WEST TERRE HAUTE, Ind. (WTWO/WAWV)– Dozens of residents from Vigo and Vermillion counties packed the Fayette Elementary School gym Tuesday as they continued to voice concerns on a proposed project that would store carbon underground in the community. 

Representatives of Wabash Valley Resources answered questions from the Vigo County Commissioners and from the public again as they addressed fears of long-term impacts to the environment, as well as possible safety issues. The company provided additional details on where they stand right now in the process to starting production. 

Greg Zoeller, the vice president of external affairs, said they are currently waiting on the Environmental Protection Agency, or EPA, to grant them permits to allow construction of the injection wells, along with 11 miles of pipeline to transport the carbon dioxide underground. 

“We have two permits that are now in draft form. They’ll respond to all technical questions and legal questions,” he said. “Those will be published, so every technical and legal questions will have to be answered by the EPA. After that, hopefully we’ll have the permits that allows us to build the pipeline.”

Those permits allow the equipment to be constructed, but additional testing would have to done before they are allowed to inject. Zoeller said they also had to secure additional funding once the permits were granted. He said there is no timeline for when the EPA will give a response.

“I think it’s important to realize the EPA is the one who’s in a hurry,” he said. “There’s over 150 applications for these types of injection wells, so we’re the first, it will get a lot of attention, because we’re going to be the first of many. This is a national program to sequester carbon instead of polluting the air.”

The company is still working on the exact route of the pipeline, negotiating with landowners and making changes to the route when necessary. Zoeller said they do not plan to use eminent domain, which allows the government or an agent to expropriate private property for public use with payment to the previous owners, unless they absolutely have to.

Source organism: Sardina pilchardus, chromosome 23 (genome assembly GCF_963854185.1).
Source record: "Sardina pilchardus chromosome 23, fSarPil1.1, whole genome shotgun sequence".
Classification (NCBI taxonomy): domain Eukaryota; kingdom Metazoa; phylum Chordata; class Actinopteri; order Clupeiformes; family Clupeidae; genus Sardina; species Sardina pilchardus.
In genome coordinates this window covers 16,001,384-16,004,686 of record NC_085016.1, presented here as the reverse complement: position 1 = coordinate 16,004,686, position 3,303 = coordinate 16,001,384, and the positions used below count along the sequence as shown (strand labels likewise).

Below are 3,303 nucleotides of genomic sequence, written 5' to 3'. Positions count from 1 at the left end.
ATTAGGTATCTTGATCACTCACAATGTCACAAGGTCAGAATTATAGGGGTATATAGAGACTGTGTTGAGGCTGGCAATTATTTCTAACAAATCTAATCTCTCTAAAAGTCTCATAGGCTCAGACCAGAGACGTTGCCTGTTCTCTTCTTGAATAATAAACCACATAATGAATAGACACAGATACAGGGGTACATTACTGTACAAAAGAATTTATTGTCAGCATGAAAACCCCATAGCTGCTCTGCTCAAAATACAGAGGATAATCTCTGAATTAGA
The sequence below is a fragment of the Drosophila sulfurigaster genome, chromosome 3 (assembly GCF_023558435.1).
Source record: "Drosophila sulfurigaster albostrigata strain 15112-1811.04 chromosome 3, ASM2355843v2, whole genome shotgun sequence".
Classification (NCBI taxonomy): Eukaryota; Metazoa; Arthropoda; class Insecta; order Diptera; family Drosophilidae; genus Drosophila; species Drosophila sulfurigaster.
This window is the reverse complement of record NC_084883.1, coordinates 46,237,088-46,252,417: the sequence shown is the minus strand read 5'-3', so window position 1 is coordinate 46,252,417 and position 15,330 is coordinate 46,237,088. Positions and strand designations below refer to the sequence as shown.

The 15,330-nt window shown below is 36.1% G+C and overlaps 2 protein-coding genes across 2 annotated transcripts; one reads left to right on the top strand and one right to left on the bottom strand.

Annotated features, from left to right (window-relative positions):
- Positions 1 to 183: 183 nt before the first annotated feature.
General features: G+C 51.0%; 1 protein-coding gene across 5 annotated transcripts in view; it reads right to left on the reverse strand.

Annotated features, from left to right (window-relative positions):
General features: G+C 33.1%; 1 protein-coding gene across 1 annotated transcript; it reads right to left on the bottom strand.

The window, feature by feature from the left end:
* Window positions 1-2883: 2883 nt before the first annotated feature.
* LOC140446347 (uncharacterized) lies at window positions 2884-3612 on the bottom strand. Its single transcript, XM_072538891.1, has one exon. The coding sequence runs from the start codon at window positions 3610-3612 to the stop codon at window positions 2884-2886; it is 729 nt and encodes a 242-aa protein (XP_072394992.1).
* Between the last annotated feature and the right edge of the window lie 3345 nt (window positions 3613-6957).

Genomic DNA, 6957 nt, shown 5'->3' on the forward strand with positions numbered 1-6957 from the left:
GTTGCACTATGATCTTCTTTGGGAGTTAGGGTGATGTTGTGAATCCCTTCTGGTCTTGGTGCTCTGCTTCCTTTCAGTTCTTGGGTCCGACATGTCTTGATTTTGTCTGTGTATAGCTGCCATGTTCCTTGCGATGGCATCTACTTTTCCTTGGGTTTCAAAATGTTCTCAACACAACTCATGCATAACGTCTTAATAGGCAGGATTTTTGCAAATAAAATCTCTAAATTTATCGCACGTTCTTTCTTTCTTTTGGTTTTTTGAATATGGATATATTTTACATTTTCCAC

“It’s true, it’s like any road that’s developed or any pipeline, when you have a right of way, and there’s a piece missing, they do eminent domain as the last resort, where all the other landowners have approved it, and have been paid, and there’s one holdout, it’s the same with any highway or pipeline,” he said. 

Still, many residents left the meeting still having reservations with the project. Vigo County Commissioner Mark Clinkenbeard said he was satisfied with the meeting, and would be willing to have more if the community sees a need. 

“I felt it went pretty well, we had a great turnout, it was great to see the people care and want to try and get some answers,” he said. “That was our hope, was that we could facilitate a good meeting where people’s questions were answered.”

He said the commissioners did not have the ability to alter the future of the project, but they did request the EPA extend the public comment period, which ended on Monday. 

“We have asked for another 30 days for more public comment, more chances to answer more questions. But yes, it’s pretty much waiting on the EPA now to say yay or nay,” he said. 

If granted the permits, Zoeller said it would still take years until work begins, saying 2026 would be the “optimistic” timeline for production. 

He added that the company would be in it “for the long haul” to try and smooth concerns of citizens. 

“This is something that the federal government is really supporting, our state supports. The legislation that was passed really provides a pathway to do this, so we are going to be here for the long haul and with so many questions and concerns, we really need to respond to the community,” he said.